Anyway, I think the fabric works well with the style. In particular, I love the sizzling vermillion red.
As for the construction, it was very straightforward and easy. Here's how the rest of it went:
When the front facing is attached to the front bodice, the straps form tubes which need to be turned after stitching. Again, there are no instructions for understitching. I like understitching - a lot. It gives edges a crisp line and prevents rolling. It would be impossible to understitch after the center front and the side front stitching was done on the front bodice. So I seamed the side front, then understitched prior to stitched the center front. After the front facing is attached, the straps are basted to the bodice back. I already shortened the straps an inch and checked the length again prior to stitching the facing at the top seam.I noted above that I don't like how the facings were assembled. They had to be seamed as one with the side seam. But I believe this is necessary because of the criss-cross front straps assembly. Just be prepared for a bit of a fiddle - if you take the time, it will turn out. After the seams are sewn, the facings are tacked down at the side seams.
The skirt construction is straight forward. Front released darts and back darts are sewn. I changed the front darts. I didn't like how the release faced out TO THE SIDES instead of in to the center front. I checked many, many of my other vintage patterns with slim skirts and all of the released darts face in to the center... If the instructions are followed, the outward facing released darts make the skirt pouf in the center front. So I made the released darts on the inside of skirt so that they faced the way I wanted! This is strictly my personal choice; another sewer may like it the way it is designed.
The next step was making the pleat in the center back. The seam is stitched along the pleat extension and is also basted just below the center back zipper opening along the pleat line. Then it is stitched again from the zipper opening to a dot, about 2/3 of the way down. The basting from the dot to bottom edge keeps the pleat in alignment with the center back seam during construction and pressing. It is removed later, although the instructions don't tell you to do this!! Press the pleats well for crisp, well defined pleat.After the sides are seamed the skirt is attached to the waistline which is very straight forward.I used an invisible zipper for the center back. I ALWAYS stablize the zipper opening with one inch strips of fusible interfacing to prevent bubbling.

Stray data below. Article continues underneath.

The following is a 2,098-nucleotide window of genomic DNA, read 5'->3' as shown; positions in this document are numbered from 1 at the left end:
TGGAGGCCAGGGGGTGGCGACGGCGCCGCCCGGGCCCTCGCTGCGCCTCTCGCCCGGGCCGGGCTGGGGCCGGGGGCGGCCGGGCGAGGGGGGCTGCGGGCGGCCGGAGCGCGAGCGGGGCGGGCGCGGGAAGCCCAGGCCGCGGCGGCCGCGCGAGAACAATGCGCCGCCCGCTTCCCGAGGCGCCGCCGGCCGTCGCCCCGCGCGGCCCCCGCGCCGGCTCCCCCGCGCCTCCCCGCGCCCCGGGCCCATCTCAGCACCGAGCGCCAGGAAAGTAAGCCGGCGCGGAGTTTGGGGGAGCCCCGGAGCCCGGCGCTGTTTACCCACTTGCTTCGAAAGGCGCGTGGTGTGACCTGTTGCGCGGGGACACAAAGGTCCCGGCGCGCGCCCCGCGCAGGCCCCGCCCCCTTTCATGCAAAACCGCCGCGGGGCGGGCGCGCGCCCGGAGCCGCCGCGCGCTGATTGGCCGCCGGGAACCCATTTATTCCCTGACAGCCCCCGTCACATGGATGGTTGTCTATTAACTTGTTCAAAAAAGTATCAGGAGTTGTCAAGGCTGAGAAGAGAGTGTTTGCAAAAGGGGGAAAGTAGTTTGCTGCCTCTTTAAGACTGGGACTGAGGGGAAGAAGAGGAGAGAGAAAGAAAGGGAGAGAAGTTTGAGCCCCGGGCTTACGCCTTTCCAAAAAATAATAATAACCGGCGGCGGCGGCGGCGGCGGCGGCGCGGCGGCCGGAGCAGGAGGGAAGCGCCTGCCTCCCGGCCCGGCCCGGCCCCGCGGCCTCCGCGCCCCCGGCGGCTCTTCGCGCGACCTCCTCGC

For the hook and eye, I salvaged a silver pair (all the ones in my stash are black) from a bad 70's polyester dress that was in the auction fabric haul! TIP: When sewing the hook in place, to keep it steady and in the position you want, sew a couple of stitches around the hook neck. This way, it won't shift and fall when sewing though the holes.
The dress was then ready for hemming. I hemmed by straight stitching 1 1/2 inch from the bottom, then pressing up. I used lace hem tape and hand stitched the hem with a blind catch stitch. If you've never hemmed with a pleat before, don't worry - it's easy. The pleat is spread out flat and the seam allowance is clipped to the stitching where the top edge of the hem hits. Re-fold the pleat and press back into shape. *TIP - do an edgestitch on the folded edge of pleat which will always keep the pleat well formed.
Finally was the belt construction. This was also very straightforward. This is a GREAT belt as it is curved and follows the shape of the back/behind. It's SOOOO flattering as it lays beautifully, much nicer than a belt that is a straight strip. I used a wooden buckle, salvaged from the same bad 70's polyester dress ... I used fusible interfacing again instead of sew on, and after turning, I added edgestitching all around the belt. I think ig helps the belt keep it's shape and makes it more professional looking.
That was it! I just love, love, LOVE this dress. It amazes me how COMFORTABLE it is, despite the fitted design! My 11 y/o son said "It's one of your better ones Mom."I can see this dress made from many fabrics. I made mine as a summer sun dress. It is my 43rd birthday on Saturday and I plan to wear it to a restaurant where we can dine outdoors. But it would be equally beautiful in a shantung, crepe or other evening fabric for a fine cocktail dress.
This dress sizzles!